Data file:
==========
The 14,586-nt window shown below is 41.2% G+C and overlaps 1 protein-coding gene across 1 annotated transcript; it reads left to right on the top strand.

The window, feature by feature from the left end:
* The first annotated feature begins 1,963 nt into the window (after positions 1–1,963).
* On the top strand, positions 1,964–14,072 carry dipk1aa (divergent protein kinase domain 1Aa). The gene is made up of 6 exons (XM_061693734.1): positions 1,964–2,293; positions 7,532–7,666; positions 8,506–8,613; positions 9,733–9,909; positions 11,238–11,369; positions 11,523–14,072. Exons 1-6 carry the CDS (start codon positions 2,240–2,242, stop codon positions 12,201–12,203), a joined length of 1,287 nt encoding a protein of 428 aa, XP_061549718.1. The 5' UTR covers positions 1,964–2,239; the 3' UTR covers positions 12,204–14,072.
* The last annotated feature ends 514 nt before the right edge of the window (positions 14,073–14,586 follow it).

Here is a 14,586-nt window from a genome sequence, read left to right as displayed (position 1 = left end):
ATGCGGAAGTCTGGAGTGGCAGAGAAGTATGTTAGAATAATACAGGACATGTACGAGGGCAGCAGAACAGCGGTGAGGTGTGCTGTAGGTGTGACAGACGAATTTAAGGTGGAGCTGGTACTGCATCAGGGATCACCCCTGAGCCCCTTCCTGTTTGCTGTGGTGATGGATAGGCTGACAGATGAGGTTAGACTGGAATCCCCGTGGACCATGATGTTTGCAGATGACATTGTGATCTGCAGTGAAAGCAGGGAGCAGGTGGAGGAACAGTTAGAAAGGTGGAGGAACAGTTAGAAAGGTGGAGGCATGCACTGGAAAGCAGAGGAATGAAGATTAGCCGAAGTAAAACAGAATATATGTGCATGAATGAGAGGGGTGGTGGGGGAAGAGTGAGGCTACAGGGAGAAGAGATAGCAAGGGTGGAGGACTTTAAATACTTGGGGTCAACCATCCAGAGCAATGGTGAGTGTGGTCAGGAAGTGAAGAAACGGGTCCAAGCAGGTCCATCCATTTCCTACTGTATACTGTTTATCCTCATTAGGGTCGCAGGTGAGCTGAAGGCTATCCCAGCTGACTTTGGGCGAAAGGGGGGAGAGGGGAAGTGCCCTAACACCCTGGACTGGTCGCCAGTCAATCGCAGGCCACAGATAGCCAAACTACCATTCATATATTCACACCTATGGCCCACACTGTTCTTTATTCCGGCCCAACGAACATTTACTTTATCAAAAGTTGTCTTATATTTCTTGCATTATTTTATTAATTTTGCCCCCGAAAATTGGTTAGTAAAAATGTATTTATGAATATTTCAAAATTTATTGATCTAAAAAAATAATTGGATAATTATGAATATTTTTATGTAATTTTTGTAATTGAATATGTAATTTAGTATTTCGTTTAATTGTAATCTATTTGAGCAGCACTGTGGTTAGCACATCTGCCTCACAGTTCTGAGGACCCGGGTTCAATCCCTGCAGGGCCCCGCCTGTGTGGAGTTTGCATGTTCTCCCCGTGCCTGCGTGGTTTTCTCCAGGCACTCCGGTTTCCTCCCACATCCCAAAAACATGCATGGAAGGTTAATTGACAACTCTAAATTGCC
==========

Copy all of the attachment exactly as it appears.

The 14,586-nt window shown below is 41.2% G+C and overlaps 1 protein-coding gene across 1 annotated transcript; it reads left to right on the top strand.

The window, feature by feature from the left end:
* The first annotated feature begins 1,963 nt into the window (after positions 1–1,963).
* On the top strand, positions 1,964–14,072 carry dipk1aa (divergent protein kinase domain 1Aa). The gene is made up of 6 exons (XM_061693734.1): positions 1,964–2,293; positions 7,532–7,666; positions 8,506–8,613; positions 9,733–9,909; positions 11,238–11,369; positions 11,523–14,072. Exons 1-6 carry the CDS (start codon positions 2,240–2,242, stop codon positions 12,201–12,203), a joined length of 1,287 nt encoding a protein of 428 aa, XP_061549718.1. The 5' UTR covers positions 1,964–2,239; the 3' UTR covers positions 12,204–14,072.
* The last annotated feature ends 514 nt before the right edge of the window (positions 14,073–14,586 follow it).

Here is a 14,586-nt window from a genome sequence, read left to right as displayed (position 1 = left end):
ATGCGGAAGTCTGGAGTGGCAGAGAAGTATGTTAGAATAATACAGGACATGTACGAGGGCAGCAGAACAGCGGTGAGGTGTGCTGTAGGTGTGACAGACGAATTTAAGGTGGAGCTGGTACTGCATCAGGGATCACCCCTGAGCCCCTTCCTGTTTGCTGTGGTGATGGATAGGCTGACAGATGAGGTTAGACTGGAATCCCCGTGGACCATGATGTTTGCAGATGACATTGTGATCTGCAGTGAAAGCAGGGAGCAGGTGGAGGAACAGTTAGAAAGGTGGAGGAACAGTTAGAAAGGTGGAGGCATGCACTGGAAAGCAGAGGAATGAAGATTAGCCGAAGTAAAACAGAATATATGTGCATGAATGAGAGGGGTGGTGGGGGAAGAGTGAGGCTACAGGGAGAAGAGATAGCAAGGGTGGAGGACTTTAAATACTTGGGGTCAACCATCCAGAGCAATGGTGAGTGTGGTCAGGAAGTGAAGAAACGGGTCCAAGCAGGTCCATCCATTTCCTACTGTATACTGTTTATCCTCATTAGGGTCGCAGGTGAGCTGAAGGCTATCCCAGCTGACTTTGGGCGAAAGGGGGGAGAGGGGAAGTGCCCTAACACCCTGGACTGGTCGCCAGTCAATCGCAGGCCACAGATAGCCAAACTACCATTCATATATTCACACCTATGGCCCACACTGTTCTTTATTCCGGCCCAACGAACATTTACTTTATCAAAAGTTGTCTTATATTTCTTGCATTATTTTATTAATTTTGCCCCCGAAAATTGGTTAGTAAAAATGTATTTATGAATATTTCAAAATTTATTGATCTAAAAAAATAATTGGATAATTATGAATATTTTTATGTAATTTTTGTAATTGAATATGTAATTTAGTATTTCGTTTAATTGTAATCTATTTGAGCAGCACTGTGGTTAGCACATCTGCCTCACAGTTCTGAGGACCCGGGTTCAATCCCTGCAGGGCCCCGCCTGTGTGGAGTTTGCATGTTCTCCCCGTGCCTGCGTGGTTTTCTCCAGGCACTCCGGTTTCCTCCCACATCCCAAAAACATGCATGGAAGGTTAATTGACAACTCTAAATTGCC